century. As the favored agent of the Golden Horde, the once small principality
of Moscow brought ever more land under its control. By the end of the ¬fteenth
century, when the Mongol yoke was de¬nitively removed, Moscow had become
the political and ecclesiastical center of the East Slavic lands, and the center of
the Russian language area.
Russian is not only a spoken language, but a written language used for all
cultural purposes. The modern form of Russian took shape over the course of
the eighteenth century. The morphology and phonology is based on the dialect
of Moscow. In its vocabulary, syntax, and rhetoric, Russian, while relying on
native Slavic elements, has a long history of adapting and internalizing foreign --
Byzantine, French, and most recently English -- models.
Parenthetically, it could be noted that the modern word h©ccrbq ˜Russian™ is an
adjective deriving from the noun H©cm ˜Rus™. According to a venerable etymology,

1 See Sedov 1982 on the complex archeological record of the East Slavic area.


1
2 A Reference Grammar of Russian


H©cm was a descriptive name for Scandinavians that is based on the Germanic et-
ymon ˜to row™, the Scandinavians being above all oarsmen.2 In East Slavic lands,
H©cm was used initially for the Scandinavian overlords and their principality
of Kiev. Over time it was extended to all East Slavic lands. Muscovy appropri-
ated the name for its political identity, culture, and language as it consolidated
power.
Russian is the ¬rst language of approximately 150 million people. According
to an estimate for 2002 the Russian Federation had a total population of 145 mil-
lion people, among whom 81.5 percent, or 118 million, were ethnic Russians.3 In
the mid-nineties, there were an additional 25 million Russians in the newly in-
dependent countries that emerged from the breakup of the Soviet Union (Novaia
Rossiia 1994). Together that would make 143 million ethnic Russians. To that
¬gure could be added a substantial though indeterminate percentage of the
remaining 27 million members of other nationalities residing in the Russian
Federation. According to recent statistics, the rate of population growth in the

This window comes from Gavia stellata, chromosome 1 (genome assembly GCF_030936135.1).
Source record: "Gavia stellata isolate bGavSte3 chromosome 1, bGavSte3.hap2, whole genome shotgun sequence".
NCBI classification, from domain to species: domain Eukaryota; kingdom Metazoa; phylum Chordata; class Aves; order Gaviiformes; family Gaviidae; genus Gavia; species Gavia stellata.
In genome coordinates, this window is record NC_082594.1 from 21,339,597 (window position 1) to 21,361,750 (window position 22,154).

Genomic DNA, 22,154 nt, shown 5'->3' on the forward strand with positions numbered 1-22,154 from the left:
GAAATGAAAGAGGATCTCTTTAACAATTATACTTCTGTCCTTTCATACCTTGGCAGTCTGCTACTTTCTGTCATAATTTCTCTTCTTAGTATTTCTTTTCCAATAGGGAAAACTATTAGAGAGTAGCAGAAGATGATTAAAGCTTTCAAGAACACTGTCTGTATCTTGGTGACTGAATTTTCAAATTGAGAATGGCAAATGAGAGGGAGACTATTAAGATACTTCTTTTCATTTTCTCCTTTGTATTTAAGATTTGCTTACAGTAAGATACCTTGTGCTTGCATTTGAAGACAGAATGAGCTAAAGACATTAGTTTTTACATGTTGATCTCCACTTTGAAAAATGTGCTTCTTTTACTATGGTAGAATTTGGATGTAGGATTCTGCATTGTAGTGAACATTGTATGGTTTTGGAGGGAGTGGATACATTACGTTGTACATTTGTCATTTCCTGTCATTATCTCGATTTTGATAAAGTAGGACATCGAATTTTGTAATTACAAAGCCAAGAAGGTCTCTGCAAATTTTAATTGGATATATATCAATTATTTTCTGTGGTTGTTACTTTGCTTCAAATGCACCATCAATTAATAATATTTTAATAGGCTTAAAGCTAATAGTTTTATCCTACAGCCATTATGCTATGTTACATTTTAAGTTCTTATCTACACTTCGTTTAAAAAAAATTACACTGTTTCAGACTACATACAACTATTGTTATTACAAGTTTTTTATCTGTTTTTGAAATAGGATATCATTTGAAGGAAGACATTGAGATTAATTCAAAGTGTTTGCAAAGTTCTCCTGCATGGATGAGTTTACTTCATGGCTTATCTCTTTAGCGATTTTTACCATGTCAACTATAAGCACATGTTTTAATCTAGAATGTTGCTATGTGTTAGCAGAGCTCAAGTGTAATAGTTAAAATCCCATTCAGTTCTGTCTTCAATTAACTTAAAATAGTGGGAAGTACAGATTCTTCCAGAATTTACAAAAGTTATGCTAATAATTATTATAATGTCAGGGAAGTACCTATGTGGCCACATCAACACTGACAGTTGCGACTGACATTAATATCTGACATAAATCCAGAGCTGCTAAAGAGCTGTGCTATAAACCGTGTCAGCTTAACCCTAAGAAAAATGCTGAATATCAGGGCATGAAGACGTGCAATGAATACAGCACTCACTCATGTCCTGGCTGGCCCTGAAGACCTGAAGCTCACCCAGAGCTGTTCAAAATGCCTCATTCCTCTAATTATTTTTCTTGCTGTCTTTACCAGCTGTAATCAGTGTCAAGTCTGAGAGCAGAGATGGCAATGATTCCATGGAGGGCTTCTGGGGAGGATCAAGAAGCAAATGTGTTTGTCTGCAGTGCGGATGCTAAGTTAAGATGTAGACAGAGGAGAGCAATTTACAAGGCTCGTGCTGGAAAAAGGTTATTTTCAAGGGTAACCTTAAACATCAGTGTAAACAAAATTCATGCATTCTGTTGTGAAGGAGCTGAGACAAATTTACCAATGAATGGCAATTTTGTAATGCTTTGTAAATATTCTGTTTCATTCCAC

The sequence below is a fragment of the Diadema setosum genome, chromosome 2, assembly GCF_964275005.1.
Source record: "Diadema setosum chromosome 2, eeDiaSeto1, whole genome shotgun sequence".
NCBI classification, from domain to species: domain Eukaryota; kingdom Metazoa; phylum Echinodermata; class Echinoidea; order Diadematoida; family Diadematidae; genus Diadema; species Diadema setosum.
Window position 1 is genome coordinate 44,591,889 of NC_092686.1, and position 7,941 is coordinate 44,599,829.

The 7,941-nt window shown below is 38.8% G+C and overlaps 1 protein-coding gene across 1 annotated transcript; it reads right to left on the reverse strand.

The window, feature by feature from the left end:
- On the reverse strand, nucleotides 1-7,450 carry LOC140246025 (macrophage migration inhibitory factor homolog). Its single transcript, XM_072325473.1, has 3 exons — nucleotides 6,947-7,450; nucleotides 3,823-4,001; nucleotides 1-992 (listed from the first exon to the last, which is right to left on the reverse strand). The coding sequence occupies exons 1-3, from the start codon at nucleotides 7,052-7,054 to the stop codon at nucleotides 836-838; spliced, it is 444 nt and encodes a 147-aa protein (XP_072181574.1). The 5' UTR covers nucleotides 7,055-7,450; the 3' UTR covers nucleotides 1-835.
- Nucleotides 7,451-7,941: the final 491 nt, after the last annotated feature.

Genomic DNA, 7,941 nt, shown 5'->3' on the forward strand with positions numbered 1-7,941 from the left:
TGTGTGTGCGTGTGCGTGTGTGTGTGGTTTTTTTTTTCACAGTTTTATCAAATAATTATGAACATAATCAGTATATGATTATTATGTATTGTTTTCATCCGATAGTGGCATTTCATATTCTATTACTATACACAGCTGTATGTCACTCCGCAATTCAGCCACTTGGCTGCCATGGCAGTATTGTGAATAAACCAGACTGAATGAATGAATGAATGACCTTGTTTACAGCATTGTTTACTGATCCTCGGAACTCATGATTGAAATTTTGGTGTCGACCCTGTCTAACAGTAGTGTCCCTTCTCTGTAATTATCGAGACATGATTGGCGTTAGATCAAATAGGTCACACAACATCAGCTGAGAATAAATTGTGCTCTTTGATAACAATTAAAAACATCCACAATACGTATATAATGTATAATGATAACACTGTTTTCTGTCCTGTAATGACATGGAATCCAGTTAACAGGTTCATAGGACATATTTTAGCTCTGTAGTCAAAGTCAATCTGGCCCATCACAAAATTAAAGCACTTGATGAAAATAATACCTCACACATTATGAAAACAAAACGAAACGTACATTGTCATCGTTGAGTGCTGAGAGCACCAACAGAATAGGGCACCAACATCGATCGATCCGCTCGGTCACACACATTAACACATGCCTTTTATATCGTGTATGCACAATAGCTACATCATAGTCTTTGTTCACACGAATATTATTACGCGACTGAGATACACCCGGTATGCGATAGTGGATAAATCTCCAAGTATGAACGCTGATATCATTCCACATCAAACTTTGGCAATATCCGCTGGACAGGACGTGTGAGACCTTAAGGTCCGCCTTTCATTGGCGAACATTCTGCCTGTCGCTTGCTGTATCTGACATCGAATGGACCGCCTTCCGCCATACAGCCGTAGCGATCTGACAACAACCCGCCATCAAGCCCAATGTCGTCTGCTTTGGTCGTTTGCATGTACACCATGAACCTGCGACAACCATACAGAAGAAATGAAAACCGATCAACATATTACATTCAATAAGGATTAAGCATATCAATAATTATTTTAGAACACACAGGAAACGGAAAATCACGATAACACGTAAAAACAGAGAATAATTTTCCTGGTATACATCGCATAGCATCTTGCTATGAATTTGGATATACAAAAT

Russian Federation is negative (’0.33%), from which it would follow that the
number of speakers of Russian will not increase in the foreseeable future.


1.1.2 Levels of language
Russian is a spoken language and a written language. In its written form Rus-
sian has long been highly codi¬ed: grammars, dictionaries, and manuals de¬ne
standards for usage that are enforced in the educational system and through
editorial practices in publication. Although the Russian tradition is quite clear
about what usage counts as standard, it does acknowledge the existence of a
range of varieties, or registers, from archaic to bookish to standard (normative)
to colloquial (hfpujdjhyfz htxm) to substandard and uncultured (ghjcnjhtxbt).
The grammar recorded here is the normative grammar of standard, written
Russian, which is the culturally privileged, and also the most accessible, form
of Russian. Occasionally, there are asides on usage in less-than-standard or oral
language, but this study cannot treat colloquial Russian with the same attention
as the works of E. A. Zemskaia and colleagues,4 which have documented the sig-
ni¬cant differences between spontaneous spoken Russian and formal, written
Russian.


2 Possible candidates are Roþer, Roþin, former names for Sweden™s Uppland region, and roþs- ˜oar™,
the genitive form used in compounding (Thomsen 1879:99--104, also Vasmer 1986--87:s.v. Hecm, de
Vries 1962: s.v. rj°r, Schenker 1995:57--60). A form of this etymon was adopted into West Finnic
´
languages (Finnish ruotsi ˜Sweden™) and into Slavic, and then found its way into Greek ( < ‚ ) and
Arabic (r¯s) sources from the ninth and tenth centuries.
u
3 At: http://www.odci.gov/cia/publications/factbook/geos/rs.html#People.